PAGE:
Say what you will about Disney+’s “WandaVision.”
The mercurial series felt nothing like the preceding MCU movies that made Marvel the Hollywood behemoth it is today.
It’s why “The Falcon and the Winter Soldier” feels both familiar and welcome. The new series opens with the kind of big-budget, FX-heavy spectacle that forged the MCU’s bullet-proof brand.
The series finds Anthony Mackie’s Falcon soaring on a rescue mission with enemies gunning to bring him down to earth. It’s a bravura sequence, if a tad too long, but it reminds us how small screen fare can look, sound and feel exactly like the stuff that once saturated movie theaters.
You see, kids, years ago audiences would gather in darkened warehouses to watch stories on the biggest TV screen you could imagine …
“Falcon” also features the other fella trapped in ice for 70 or so years. James “Bucky” Barnes (Sebastian Stan), also known now as the Winter Soldier. Stan lacks Mackie’s laid-back charisma, and it doesn’t help that he’s saddled with his old partner’s shtick.
All together now, “he’s a man out of time!”
Stan is at his best when sparring with his therapist (“Bosch” regular Amy Aquino). Otherwise, this soldier remains a mystery, even when he’s attempting to court a cute restaurant worker.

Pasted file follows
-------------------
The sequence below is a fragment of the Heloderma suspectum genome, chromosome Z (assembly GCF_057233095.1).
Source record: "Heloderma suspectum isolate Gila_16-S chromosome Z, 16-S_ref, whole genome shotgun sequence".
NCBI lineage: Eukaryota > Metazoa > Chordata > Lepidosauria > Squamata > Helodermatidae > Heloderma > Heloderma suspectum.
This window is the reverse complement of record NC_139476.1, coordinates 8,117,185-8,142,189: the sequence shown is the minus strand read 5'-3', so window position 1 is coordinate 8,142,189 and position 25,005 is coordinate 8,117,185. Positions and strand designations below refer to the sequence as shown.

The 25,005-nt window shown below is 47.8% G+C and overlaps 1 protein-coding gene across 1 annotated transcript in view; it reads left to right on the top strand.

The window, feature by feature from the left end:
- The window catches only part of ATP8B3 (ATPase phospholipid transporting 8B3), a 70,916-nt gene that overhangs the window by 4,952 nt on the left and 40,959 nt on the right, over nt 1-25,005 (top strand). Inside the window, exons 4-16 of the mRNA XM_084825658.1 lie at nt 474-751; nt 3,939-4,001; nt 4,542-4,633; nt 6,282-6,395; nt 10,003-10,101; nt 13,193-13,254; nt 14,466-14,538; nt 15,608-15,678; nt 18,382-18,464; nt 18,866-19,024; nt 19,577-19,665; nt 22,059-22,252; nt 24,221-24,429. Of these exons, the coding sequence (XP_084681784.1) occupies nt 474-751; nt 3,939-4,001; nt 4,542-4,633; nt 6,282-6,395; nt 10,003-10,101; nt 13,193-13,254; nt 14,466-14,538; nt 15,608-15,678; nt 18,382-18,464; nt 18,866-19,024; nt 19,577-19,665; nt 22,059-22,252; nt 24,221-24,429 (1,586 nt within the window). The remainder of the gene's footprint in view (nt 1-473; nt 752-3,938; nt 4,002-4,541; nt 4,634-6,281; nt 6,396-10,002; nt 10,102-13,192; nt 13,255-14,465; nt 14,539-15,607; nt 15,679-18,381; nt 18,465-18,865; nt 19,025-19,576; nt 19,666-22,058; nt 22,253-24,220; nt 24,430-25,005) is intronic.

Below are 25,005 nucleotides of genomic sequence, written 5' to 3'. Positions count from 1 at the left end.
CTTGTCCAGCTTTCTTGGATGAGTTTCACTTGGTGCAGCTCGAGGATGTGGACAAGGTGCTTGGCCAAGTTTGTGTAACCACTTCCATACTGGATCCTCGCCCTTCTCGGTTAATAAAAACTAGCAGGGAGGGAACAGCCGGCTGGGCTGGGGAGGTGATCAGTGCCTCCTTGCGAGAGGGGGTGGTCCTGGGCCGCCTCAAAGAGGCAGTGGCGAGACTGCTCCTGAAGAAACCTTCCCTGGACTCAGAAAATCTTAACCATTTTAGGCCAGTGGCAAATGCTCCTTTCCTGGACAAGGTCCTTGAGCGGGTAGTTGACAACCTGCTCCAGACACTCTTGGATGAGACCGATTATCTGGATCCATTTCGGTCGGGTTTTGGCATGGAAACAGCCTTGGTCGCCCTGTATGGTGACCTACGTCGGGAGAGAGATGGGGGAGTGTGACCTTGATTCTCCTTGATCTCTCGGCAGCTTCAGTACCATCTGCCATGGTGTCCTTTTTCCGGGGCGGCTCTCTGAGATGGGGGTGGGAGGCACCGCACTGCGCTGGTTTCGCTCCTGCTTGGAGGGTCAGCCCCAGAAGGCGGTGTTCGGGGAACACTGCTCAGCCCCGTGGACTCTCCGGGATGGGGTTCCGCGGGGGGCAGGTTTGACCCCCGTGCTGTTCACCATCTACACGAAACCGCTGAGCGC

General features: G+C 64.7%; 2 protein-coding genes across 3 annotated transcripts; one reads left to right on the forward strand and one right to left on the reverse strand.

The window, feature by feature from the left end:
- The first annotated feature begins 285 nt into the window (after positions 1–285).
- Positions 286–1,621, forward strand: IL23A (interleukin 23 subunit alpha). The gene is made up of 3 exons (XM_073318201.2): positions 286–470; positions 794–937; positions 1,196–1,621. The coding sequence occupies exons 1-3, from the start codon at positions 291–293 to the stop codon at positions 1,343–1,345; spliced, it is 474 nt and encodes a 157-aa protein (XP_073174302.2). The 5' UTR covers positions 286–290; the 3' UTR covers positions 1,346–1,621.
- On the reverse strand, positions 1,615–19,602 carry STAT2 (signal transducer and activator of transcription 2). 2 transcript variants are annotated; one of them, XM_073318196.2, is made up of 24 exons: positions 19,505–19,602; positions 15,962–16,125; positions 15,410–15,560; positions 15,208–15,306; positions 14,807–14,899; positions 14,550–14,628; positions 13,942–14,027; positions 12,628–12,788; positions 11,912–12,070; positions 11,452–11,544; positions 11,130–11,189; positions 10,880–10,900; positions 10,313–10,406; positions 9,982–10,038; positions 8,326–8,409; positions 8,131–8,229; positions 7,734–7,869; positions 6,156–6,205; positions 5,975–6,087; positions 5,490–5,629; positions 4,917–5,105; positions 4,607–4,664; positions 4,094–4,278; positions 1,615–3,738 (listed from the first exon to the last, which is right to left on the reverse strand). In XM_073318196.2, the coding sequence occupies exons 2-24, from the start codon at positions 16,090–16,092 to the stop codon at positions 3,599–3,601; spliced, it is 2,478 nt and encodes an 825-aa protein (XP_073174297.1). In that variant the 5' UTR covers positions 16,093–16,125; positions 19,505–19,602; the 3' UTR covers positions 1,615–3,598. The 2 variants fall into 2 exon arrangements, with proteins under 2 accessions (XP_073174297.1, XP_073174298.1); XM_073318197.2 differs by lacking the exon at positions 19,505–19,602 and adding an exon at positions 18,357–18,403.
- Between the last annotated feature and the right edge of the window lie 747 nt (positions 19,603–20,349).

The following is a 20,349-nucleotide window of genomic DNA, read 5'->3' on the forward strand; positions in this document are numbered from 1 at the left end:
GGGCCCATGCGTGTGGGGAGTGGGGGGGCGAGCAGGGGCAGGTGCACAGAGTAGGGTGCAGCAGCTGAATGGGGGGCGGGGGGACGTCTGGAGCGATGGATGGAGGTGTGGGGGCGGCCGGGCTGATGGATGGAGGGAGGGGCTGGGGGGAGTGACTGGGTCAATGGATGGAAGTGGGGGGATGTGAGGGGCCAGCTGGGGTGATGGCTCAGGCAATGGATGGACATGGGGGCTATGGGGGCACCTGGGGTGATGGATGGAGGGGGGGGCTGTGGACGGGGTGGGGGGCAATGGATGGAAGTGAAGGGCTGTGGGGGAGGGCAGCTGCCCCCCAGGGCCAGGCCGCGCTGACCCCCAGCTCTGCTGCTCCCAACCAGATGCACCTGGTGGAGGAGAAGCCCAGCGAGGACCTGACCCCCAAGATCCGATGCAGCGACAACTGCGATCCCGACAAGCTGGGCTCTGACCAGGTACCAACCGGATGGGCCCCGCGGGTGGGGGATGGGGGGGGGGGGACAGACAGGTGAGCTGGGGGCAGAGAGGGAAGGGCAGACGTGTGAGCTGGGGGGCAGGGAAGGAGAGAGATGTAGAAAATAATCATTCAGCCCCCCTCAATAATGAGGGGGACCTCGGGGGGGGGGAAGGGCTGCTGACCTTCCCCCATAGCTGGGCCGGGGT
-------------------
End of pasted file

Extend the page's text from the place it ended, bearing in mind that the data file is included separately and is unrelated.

Meanwhile, Mackie’s Sam Wilson is trying to reconnect with his family and save their flailing business.
It’s all taking place after both “Avengers: Endgame” and “The Blip,” the Thanos snap that erased half the world’s population for five excruciating years.
Once again an MCU story tucks neatly into the greater narrative. Still, “Falcon” is a long way from destination TV. For starters, Sam’s back story feels too pat, and at times too woke.
The first episode’s worst scene finds Sam and his sister trying to snag a loan from an unsavory bank worker. Said employee spends half his time taking selfies with an Avenger. The rest? He treats the duo like they were something he found stuck on the bottom of his show.
That kind of cartoonish storytelling, playing heavily off of the Wilsons’ skin color, suggest the MCU’s embrace of woke storytelling will continue on the small screen. Screenwriters can convey the complexities of race in modern culture without resorting to blunt tactics like this.
Still, the movie-level budget and focus on Mackie, one of Hollywood’s less heralded talents, should serve “Falcon” well in the coming weeks … assuming the lectures don’t multiply over time.
The most intriguing plot line so far? Mackie stands in the shadow of Steve Rogers and his amazing shield, now left as a museum artifact.
Or is it?
Where “Falcon” goes with that tempting storyline will show if the series is serious about bringing MCU-level excitement to Disney+ or if it’s another progressive storyline piggybacking on our love for all things Marvel.